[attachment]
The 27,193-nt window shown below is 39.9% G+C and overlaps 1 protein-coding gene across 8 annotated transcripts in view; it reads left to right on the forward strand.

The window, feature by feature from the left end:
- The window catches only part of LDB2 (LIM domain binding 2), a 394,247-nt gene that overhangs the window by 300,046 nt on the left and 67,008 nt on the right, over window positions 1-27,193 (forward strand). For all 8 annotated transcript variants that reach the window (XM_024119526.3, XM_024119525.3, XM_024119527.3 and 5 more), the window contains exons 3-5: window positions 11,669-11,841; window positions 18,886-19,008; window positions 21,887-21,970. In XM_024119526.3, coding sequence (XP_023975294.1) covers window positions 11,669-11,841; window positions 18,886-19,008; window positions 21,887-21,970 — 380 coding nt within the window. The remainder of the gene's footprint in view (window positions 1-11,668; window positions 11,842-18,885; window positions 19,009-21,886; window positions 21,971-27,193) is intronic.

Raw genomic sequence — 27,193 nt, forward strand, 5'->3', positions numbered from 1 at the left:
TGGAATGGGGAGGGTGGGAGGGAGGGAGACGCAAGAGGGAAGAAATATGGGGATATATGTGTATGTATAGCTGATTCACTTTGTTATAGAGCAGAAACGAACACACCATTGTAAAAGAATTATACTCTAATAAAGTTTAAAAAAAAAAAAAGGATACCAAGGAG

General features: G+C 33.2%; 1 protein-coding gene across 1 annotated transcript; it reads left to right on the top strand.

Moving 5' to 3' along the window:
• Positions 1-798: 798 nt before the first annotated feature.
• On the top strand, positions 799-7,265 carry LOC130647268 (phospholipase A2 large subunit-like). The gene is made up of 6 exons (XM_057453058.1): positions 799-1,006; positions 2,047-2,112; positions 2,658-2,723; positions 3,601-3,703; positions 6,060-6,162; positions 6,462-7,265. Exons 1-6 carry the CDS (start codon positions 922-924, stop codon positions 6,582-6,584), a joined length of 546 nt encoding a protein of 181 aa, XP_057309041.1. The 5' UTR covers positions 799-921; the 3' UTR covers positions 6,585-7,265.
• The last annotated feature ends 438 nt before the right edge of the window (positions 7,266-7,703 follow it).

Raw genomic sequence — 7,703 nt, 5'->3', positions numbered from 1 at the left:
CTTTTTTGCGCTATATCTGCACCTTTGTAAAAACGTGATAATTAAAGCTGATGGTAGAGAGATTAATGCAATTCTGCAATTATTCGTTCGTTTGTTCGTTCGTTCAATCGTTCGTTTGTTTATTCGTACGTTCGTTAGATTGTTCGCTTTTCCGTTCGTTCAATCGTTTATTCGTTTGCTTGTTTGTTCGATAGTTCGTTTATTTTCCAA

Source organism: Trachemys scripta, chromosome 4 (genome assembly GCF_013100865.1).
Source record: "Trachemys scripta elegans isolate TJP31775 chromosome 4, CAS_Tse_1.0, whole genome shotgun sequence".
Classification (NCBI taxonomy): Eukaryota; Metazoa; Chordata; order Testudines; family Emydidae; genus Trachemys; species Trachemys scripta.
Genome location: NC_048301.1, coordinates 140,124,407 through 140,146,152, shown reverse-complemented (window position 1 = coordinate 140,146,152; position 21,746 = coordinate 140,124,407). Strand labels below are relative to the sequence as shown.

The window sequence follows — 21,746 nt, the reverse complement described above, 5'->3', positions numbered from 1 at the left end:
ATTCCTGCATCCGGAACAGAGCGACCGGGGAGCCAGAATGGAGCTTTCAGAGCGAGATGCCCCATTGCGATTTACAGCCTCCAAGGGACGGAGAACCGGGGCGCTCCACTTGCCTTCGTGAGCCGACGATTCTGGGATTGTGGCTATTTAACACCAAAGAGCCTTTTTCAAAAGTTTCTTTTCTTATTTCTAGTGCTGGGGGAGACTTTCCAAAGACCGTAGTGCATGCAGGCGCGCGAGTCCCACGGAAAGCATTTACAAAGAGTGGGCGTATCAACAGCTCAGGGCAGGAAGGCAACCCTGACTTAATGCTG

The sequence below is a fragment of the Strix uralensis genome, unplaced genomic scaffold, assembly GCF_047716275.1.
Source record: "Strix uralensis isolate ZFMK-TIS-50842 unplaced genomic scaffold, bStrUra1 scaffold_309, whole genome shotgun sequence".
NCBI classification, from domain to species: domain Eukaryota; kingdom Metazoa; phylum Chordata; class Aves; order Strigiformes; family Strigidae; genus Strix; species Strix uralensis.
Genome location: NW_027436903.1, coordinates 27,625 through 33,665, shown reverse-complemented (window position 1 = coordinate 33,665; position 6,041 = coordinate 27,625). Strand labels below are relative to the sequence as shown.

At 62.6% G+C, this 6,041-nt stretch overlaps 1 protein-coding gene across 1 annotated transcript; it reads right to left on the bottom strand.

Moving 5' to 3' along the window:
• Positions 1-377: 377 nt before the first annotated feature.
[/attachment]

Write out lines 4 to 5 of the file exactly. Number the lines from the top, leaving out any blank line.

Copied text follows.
Raw genomic sequence — 27,193 nt, forward strand, 5'->3', positions numbered from 1 at the left:
TGGAATGGGGAGGGTGGGAGGGAGGGAGACGCAAGAGGGAAGAAATATGGGGATATATGTGTATGTATAGCTGATTCACTTTGTTATAGAGCAGAAACGAACACACCATTGTAAAAGAATTATACTCTAATAAAGTTTAAAAAAAAAAAAAGGATACCAAGGAG